There is a very important principle upon which the Torah's perspective13 on this subject is based, which is only understood and fully realized by those who delve deeply into the Torah, as follows. This that we outside Eretz Yisroel use our system to make calculations and we declare that "this day is the first of the month," and "this day is a holiday," does not in any way mean that we are making this day based on our calculations. Rather, it is because the Bais Din in Eretz Yisroel has already established that the day is a holiday or Rosh Chodesh. The day becomes a holiday or Rosh Chodesh upon their declaration, "Today is Rosh Chodesh, or "Today is a holiday"; regardless of whether they based their actions on calculations or testimony.14
This [that the Bais Din HaGadol in Eretz Yisroel has absolute authority] is known to us through the verse15, "[Speak to the Israelites and tell them, 'These are the holidays] that you shall designate.' " Our Sages explain16, "These are the only holidays." The meaning of this statement, as passed down in the Oral Tradition: whatever they [i.e. the Bais Din] designate as holidays are considered holidays, even if they made an error, were forced [into making a declaration], or misled.
The calculations which we make today are only to know which day they established in Eretz Yisroel, since they use the exact same system to make calculations and to determine the day – not testimony. Therefore, we are really basing ourselves on their determination, rather than our own calculations, which are only used to reveal [what they already determined previously]. One must clearly understand this.
I will give some additional explanation: let us assume, for example, that there would be no Jewish inhabitants in Eretz Yisroel (G‑d forbid such a thing, since He has already promised that he will never completely wipe out or uproot the Jewish nation17); that there would be no Bais Din there, nor a Bais Din outside Eretz Yisroel which had been ordained in Eretz Yisroel. In such a case, our calculations would be totally futile,18 since we, who dwell outside Eretz Yisroel, may not make the calculations, nor declare leap years nor establish the months without the conditions mentioned above,19 since, "For from Zion shall go forth the Torah, and the word of the L‑rd from Jerusalem."20 A person who fully understands the words of the Talmud in this subject will, upon meditation, undoubtedly agree with the abovementioned.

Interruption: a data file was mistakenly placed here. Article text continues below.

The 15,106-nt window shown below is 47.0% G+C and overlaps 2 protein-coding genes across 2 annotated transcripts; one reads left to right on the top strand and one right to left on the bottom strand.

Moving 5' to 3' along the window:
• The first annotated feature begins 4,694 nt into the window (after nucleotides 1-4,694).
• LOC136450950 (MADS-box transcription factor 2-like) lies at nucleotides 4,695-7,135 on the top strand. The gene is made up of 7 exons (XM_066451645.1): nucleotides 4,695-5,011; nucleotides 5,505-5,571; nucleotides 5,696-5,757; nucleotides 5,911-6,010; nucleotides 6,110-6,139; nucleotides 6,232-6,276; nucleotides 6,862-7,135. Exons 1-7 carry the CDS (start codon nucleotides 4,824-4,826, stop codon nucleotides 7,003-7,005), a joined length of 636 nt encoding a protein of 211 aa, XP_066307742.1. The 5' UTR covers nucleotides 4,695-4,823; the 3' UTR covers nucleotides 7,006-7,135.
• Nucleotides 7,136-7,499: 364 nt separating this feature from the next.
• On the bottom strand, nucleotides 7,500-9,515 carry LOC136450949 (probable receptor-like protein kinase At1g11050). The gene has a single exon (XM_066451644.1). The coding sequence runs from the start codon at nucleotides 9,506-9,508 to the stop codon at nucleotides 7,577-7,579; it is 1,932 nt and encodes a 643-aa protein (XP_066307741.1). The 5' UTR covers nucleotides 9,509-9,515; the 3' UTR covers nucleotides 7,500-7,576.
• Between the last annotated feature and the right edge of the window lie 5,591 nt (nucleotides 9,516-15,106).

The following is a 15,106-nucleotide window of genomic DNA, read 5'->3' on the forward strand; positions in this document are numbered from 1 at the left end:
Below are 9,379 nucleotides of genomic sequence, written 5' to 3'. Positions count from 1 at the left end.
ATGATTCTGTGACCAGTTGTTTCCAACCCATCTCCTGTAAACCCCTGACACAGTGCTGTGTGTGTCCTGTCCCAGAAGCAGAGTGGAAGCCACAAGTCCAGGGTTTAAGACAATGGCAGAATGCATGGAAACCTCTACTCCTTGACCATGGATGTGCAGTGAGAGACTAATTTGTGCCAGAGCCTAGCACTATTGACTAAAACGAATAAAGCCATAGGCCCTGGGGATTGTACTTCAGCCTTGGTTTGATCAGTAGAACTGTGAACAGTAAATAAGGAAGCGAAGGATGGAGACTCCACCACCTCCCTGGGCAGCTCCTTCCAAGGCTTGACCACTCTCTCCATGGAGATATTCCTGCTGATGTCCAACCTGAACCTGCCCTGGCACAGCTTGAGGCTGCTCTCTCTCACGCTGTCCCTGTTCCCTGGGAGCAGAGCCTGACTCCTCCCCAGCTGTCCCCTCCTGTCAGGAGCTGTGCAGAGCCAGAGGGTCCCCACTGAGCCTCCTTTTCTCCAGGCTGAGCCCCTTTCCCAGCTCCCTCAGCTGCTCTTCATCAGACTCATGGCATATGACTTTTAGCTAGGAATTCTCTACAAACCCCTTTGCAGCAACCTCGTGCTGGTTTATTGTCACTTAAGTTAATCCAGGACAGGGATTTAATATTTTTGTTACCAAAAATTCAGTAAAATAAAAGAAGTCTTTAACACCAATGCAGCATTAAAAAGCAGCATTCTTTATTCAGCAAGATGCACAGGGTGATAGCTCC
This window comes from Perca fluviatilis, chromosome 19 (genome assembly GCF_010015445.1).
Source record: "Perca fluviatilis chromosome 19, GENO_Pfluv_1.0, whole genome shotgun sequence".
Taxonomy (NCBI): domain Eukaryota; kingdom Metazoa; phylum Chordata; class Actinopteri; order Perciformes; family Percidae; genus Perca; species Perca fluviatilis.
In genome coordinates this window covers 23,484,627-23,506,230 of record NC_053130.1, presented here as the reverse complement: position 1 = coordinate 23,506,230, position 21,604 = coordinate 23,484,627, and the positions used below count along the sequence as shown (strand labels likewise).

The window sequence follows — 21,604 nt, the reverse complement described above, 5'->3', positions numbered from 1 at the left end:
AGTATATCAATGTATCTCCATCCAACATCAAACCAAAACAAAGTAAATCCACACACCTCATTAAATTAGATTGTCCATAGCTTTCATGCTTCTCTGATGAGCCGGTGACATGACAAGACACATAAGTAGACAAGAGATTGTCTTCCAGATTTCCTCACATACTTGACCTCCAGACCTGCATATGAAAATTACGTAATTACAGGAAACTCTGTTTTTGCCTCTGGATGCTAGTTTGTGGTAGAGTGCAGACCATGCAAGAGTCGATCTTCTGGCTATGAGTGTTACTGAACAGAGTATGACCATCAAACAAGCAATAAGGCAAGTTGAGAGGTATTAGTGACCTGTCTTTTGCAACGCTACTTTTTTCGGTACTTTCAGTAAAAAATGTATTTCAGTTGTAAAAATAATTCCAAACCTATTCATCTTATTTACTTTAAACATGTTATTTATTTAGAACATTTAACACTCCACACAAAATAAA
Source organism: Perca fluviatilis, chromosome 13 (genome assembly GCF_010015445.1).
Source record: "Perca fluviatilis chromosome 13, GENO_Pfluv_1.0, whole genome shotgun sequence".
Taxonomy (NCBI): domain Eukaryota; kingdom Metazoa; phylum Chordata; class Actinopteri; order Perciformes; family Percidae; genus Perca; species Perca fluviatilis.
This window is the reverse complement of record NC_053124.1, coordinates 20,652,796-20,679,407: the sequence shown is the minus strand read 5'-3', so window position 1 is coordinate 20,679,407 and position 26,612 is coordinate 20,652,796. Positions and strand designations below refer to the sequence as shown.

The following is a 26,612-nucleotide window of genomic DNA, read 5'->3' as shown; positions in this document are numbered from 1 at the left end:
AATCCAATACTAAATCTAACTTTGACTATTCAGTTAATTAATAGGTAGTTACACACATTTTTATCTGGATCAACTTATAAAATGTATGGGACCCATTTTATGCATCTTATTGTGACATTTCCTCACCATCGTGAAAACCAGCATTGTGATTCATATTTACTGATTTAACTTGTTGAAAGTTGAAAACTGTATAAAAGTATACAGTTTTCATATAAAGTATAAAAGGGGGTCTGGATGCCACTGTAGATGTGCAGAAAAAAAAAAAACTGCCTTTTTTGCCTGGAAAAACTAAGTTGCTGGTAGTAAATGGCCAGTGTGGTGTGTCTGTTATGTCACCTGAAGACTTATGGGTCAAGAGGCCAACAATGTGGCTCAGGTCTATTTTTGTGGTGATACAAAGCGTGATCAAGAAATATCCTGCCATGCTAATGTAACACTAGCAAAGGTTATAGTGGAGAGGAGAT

The Torah contains brief references to the basic principles which are relied upon to know when Rosh Chodesh and the leap years occur. Among them: "This law must therefore be kept at its designated time (l'moadah)."21 Our Sages said,22 "This teaches you that one may add on to the leap year only close to the holiday" [moed, i.e. Pesach23].
They also said,24 "From which verse do we derive that only during the daytime may we officially add on to the month or officially declare Rosh Chodesh? From the verse,25 'miyamim yamimah.' "26
[So too,] G‑d's statement27 (exalted be He), "[This month shall be the head month to you; the first month] of the months of the year." On this our Sages said,28 "The year must be composed of months, not of [odd] days", meaning that when adding on to the year, a complete month must be added.29
There is also a verse,30 "a month of days." Our Sages commented,31 "the month must be composed of days, not of [odd] hours". [So too] the verse,32"safeguard the month of Aviv,"33 which implies that in calculating the year we must take into account the seasons. Therefore, they shall be years [based not only on the moon but also] based on the sun.
All the details of this mitzvah have been completely explained in the first chapter of Sanhedrin,34 in tractate Rosh Hashanah,35 and in Berachos.